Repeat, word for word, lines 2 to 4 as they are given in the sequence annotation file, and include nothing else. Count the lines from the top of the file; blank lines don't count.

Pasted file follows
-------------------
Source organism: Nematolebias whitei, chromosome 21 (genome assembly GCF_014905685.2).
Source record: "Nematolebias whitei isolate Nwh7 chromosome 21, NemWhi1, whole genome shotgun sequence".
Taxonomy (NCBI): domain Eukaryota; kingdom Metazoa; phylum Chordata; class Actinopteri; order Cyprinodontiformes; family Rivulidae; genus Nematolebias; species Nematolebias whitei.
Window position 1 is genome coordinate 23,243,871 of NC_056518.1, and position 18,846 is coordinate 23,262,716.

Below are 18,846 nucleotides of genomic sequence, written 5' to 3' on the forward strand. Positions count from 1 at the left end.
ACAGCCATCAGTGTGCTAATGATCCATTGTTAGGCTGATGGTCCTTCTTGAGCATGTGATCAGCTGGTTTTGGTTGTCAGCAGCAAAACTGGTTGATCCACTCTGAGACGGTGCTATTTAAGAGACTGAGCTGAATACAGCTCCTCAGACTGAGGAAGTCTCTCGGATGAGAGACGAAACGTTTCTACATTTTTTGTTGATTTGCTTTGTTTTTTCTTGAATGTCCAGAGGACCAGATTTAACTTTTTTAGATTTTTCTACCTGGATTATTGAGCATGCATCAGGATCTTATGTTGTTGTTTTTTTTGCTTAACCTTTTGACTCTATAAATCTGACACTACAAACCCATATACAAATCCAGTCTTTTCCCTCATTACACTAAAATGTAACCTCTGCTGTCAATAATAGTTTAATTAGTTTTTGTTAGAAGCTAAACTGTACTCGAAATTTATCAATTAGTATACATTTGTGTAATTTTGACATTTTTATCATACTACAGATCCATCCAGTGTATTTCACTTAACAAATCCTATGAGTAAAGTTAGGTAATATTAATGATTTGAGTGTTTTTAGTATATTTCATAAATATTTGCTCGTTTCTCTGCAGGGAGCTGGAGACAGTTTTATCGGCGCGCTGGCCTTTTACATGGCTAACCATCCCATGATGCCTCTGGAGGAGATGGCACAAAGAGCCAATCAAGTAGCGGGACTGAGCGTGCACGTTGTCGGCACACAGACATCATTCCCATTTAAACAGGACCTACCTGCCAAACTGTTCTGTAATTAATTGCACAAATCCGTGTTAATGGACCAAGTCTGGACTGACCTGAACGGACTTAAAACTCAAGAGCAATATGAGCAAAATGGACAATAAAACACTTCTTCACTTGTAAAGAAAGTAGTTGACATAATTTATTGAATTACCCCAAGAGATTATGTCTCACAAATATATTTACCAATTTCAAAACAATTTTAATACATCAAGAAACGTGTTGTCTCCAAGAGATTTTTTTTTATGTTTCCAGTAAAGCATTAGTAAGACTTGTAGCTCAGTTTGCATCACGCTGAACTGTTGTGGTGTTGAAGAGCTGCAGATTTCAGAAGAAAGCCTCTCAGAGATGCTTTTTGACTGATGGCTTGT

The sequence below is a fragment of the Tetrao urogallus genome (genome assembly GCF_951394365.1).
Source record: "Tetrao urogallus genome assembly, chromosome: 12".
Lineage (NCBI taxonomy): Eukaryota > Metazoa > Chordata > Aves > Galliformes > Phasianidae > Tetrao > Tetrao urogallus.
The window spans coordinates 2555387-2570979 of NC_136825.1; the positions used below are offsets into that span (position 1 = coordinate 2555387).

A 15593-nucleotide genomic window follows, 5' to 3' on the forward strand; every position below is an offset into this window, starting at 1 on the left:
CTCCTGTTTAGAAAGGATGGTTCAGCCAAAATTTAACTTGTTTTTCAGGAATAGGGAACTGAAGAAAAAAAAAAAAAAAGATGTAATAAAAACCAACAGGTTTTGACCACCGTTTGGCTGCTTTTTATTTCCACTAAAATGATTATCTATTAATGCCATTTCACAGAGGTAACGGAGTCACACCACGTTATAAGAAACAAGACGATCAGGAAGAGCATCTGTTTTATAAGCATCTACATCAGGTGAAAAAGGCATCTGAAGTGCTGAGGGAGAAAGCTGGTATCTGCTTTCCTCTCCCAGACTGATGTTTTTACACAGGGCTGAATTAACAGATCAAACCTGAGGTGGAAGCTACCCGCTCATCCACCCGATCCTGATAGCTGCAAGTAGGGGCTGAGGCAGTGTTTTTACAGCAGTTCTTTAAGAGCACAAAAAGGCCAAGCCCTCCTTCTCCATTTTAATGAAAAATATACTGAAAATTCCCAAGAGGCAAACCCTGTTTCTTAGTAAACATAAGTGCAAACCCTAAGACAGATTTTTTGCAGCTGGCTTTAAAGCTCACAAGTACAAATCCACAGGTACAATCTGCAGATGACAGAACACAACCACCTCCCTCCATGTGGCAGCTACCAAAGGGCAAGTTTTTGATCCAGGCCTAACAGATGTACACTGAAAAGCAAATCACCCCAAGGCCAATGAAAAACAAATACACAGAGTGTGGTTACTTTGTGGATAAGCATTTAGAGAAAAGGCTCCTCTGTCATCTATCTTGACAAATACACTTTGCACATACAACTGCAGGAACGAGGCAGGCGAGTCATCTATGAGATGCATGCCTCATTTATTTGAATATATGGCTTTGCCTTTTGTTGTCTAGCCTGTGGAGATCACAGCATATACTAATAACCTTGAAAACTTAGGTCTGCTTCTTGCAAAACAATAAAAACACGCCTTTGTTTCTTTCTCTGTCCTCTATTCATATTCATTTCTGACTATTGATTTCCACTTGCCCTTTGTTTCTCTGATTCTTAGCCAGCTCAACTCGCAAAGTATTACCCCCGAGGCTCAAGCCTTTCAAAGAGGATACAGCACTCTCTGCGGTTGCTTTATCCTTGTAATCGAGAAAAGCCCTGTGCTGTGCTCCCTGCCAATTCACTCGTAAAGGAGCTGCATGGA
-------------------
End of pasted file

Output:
Source record: "Nematolebias whitei isolate Nwh7 chromosome 21, NemWhi1, whole genome shotgun sequence".
Taxonomy (NCBI): domain Eukaryota; kingdom Metazoa; phylum Chordata; class Actinopteri; order Cyprinodontiformes; family Rivulidae; genus Nematolebias; species Nematolebias whitei.
Window position 1 is genome coordinate 23,243,871 of NC_056518.1, and position 18,846 is coordinate 23,262,716.